August 04, 2020
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Jurassic Park, Kolkata Version

Nothing compares to the noise that Deshapriya Park was generating — an entire cement protima, and huge to boot, the goddess 88 feet tall.

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Jurassic Park, Kolkata Version
Jurassic Park, Kolkata Version

The pathways were dark except for the spotlights coming from the grass. There was a trickle of people following the trails looking this way and that. In that half dark, half light the air seemed to throb with suspense. We were looking for the Big One, the giant of them all and as the path curved, I saw it, covered in yellow veils up to the tiara tips. Music throbbed on the giant speakers and for a moment I wondered whether the veils would drop in one orchestrated sweep and the Big One would break loose thundering across the grass towards the crowds like a Kolkata version of Jurassic Park with delighted shouts turning into screams followed by the inevitable stampede. I was told the inauguration was imminent and knowing it was a Trinamool backed puja decided not to wait for the crowds that would sweep in with the VVIPs as the yellow veils descended.

Perhaps it was prophetic — Deshapriya Park was hosting what had been touted as the world's biggest Durga image, the concept of Star Cement. Red and white banners had boasted the brand promise for months and a few other puja committees had shouted back with promises of the world's biggest flower, or comments like 'does size really matter'?

Added to this was the State's determination to promote Durga Puja in Kolkata as the biggest thing since Rio De Janeiro — possibly even bigger. 42 observers had been invited from round the world, photographers, and travel writers. The roads had been caged in a snarl of bamboo, making them narrower and traffic jams had started piling up days before as alleyways and short cuts became off limits.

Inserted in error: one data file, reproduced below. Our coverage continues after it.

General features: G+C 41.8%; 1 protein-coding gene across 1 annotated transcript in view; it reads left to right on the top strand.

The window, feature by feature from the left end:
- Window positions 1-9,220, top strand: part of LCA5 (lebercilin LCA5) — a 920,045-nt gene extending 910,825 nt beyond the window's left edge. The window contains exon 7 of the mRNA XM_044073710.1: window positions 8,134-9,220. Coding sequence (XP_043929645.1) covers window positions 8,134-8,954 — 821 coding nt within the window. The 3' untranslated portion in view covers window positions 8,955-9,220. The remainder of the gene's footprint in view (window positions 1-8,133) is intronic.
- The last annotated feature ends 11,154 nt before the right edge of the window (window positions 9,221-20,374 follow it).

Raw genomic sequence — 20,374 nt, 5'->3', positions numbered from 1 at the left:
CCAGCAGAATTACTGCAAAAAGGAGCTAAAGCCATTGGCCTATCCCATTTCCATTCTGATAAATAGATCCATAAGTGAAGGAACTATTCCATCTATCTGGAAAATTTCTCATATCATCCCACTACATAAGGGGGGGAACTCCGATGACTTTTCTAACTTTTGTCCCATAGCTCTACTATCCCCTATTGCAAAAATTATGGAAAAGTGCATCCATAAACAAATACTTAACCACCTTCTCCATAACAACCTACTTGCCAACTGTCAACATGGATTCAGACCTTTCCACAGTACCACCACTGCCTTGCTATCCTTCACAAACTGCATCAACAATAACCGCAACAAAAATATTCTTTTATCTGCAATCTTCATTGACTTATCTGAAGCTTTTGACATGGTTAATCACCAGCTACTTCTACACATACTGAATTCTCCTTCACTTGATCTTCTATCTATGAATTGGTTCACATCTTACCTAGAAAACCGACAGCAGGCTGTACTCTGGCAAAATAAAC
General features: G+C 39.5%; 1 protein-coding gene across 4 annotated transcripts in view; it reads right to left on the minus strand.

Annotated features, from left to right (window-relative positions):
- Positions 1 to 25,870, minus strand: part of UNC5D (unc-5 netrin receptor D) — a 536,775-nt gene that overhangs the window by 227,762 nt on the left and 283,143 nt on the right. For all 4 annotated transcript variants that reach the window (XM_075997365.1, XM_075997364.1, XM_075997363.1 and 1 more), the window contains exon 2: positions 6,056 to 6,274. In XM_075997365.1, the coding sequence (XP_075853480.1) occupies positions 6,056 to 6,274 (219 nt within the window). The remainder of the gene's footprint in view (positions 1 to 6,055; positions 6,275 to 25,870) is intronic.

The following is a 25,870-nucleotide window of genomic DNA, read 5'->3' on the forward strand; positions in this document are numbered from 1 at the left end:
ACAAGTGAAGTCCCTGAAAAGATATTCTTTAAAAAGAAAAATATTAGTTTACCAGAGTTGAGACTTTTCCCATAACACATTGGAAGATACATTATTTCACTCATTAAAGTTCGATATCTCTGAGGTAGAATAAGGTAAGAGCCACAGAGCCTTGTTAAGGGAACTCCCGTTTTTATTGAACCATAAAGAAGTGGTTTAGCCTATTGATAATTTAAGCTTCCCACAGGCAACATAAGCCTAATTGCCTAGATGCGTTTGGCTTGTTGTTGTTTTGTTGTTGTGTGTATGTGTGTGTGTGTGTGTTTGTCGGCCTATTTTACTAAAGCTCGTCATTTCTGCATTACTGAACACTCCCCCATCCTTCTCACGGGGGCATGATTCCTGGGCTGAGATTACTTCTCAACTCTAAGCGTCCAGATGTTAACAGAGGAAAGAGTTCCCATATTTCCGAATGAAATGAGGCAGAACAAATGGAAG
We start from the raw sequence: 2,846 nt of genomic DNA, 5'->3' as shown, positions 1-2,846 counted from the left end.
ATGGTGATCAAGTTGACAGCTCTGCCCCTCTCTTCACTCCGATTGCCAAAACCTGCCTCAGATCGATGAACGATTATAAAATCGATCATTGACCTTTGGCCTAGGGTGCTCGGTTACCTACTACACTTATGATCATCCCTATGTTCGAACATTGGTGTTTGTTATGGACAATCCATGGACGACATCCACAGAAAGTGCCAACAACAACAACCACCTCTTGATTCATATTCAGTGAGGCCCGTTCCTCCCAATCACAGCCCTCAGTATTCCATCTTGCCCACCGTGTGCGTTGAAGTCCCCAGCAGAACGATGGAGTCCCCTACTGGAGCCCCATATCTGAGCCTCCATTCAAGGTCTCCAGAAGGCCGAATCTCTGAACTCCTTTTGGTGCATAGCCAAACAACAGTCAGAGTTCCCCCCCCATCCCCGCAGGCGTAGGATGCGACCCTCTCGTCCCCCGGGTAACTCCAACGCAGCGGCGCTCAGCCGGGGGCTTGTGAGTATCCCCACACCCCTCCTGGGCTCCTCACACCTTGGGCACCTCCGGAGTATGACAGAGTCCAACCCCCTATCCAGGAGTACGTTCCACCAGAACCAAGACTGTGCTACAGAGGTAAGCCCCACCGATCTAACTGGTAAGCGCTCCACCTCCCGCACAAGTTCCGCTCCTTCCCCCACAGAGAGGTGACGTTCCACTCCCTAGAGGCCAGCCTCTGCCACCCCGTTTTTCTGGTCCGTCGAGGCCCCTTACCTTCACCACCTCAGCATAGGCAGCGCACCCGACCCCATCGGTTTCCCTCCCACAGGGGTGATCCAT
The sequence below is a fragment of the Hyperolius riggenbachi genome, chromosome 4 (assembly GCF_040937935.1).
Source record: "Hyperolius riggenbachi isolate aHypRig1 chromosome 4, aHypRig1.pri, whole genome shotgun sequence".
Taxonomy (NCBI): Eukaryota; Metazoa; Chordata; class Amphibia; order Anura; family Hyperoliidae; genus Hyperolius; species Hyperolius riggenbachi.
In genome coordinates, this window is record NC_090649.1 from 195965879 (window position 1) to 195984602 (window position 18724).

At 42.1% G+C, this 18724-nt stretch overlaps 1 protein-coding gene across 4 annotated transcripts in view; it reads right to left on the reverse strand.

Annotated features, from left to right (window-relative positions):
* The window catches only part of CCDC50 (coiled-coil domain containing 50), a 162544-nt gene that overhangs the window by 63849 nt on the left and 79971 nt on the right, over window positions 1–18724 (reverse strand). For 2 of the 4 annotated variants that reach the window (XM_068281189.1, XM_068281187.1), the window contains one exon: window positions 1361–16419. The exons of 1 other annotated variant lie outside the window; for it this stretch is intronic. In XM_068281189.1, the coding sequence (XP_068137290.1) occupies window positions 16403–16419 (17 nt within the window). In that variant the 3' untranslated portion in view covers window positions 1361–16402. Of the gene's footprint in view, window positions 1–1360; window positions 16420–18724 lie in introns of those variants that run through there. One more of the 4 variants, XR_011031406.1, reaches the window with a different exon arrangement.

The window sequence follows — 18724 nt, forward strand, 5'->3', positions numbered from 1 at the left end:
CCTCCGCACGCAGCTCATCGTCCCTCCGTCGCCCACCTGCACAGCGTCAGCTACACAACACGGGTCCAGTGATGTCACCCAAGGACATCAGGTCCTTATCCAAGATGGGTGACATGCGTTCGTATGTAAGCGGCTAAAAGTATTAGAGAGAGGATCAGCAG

Three portable toilets like kiosks, two for men and one for women appeared at a crossing near a minor pandal. Whether they functioned or not or whether they stank to high heaven, it was an effort of some kind, possibly a fall out from the original London yatra which had already donated a fountain and a Big Ben to the cityscape. But that was nothing compared to the noise that Deshapriya Park was generating. An entire cement protima, and huge to boot — the goddess was 88 feet tall, twice the height set by the high court for pandals. As a public relations effort it had the brand's name in front of all the crowds who were busy shopping for their puja wardrobes, linking it with bread and circuses.

Naysayers were told that it was not entirely cement, that the structure was actually fibre encased in cement and that each part was being assembled separately, so it would not be quite as bad for the environment as anticipated. But those were only whispers. The other issue was infrastructure, the hoards that would invade the city in search of light and entertainment and a kind of art they could wonder at with awe.

Looking down from my verandah at the stretch of Gariahat-Rashbehari below, I thought, stop the taxis and buses and autos and bring in a hop on hop off tram to take people from one end to the other. Though of course people would snake down the road in any case with squeakers and crackers and snarl the road from end to end. And as for trams they were a doomed species since no one had figured out a way to make them profitable barring selling the depot land. 

Deshapriya Park opened unsure whether the puja would have police clearance or not, but that was a done deal because of the backing it had. What no one had predicted was the tsunami that the Big One would unleash — even though there were uneasy mutterings and a woman claimed to have been molested by one of organisers when she raised a safety issue. 

Jurassic Park it certainly was in terms of blockbuster entertainment. For now the yellow veils have been lowered and the lights dimmed until someone pulls government strings and raises them again. After all, the great autumn show must go on.

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